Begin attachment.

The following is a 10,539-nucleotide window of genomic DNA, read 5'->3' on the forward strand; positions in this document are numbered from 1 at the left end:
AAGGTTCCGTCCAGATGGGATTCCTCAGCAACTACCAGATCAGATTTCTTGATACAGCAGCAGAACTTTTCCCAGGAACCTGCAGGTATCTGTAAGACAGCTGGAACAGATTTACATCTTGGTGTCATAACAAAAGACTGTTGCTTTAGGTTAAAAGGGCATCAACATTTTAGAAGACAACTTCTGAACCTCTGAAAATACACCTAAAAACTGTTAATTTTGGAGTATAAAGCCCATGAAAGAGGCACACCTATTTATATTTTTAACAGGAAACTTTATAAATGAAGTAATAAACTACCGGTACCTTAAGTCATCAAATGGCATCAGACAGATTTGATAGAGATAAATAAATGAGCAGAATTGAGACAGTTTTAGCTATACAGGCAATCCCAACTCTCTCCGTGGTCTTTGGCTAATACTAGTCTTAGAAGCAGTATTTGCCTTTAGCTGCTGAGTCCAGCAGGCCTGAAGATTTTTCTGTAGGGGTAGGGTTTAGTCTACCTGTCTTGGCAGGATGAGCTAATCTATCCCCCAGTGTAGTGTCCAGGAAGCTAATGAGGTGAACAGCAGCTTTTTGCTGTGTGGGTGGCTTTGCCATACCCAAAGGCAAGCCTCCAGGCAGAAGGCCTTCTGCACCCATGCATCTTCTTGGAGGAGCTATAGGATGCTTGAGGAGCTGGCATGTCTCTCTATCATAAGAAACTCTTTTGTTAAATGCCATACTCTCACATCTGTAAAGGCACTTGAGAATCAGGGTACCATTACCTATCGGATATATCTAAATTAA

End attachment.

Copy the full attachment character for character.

The following is a 10,539-nucleotide window of genomic DNA, read 5'->3' on the forward strand; positions in this document are numbered from 1 at the left end:
AAGGTTCCGTCCAGATGGGATTCCTCAGCAACTACCAGATCAGATTTCTTGATACAGCAGCAGAACTTTTCCCAGGAACCTGCAGGTATCTGTAAGACAGCTGGAACAGATTTACATCTTGGTGTCATAACAAAAGACTGTTGCTTTAGGTTAAAAGGGCATCAACATTTTAGAAGACAACTTCTGAACCTCTGAAAATACACCTAAAAACTGTTAATTTTGGAGTATAAAGCCCATGAAAGAGGCACACCTATTTATATTTTTAACAGGAAACTTTATAAATGAAGTAATAAACTACCGGTACCTTAAGTCATCAAATGGCATCAGACAGATTTGATAGAGATAAATAAATGAGCAGAATTGAGACAGTTTTAGCTATACAGGCAATCCCAACTCTCTCCGTGGTCTTTGGCTAATACTAGTCTTAGAAGCAGTATTTGCCTTTAGCTGCTGAGTCCAGCAGGCCTGAAGATTTTTCTGTAGGGGTAGGGTTTAGTCTACCTGTCTTGGCAGGATGAGCTAATCTATCCCCCAGTGTAGTGTCCAGGAAGCTAATGAGGTGAACAGCAGCTTTTTGCTGTGTGGGTGGCTTTGCCATACCCAAAGGCAAGCCTCCAGGCAGAAGGCCTTCTGCACCCATGCATCTTCTTGGAGGAGCTATAGGATGCTTGAGGAGCTGGCATGTCTCTCTATCATAAGAAACTCTTTTGTTAAATGCCATACTCTCACATCTGTAAAGGCACTTGAGAATCAGGGTACCATTACCTATCGGATATATCTAAATTAA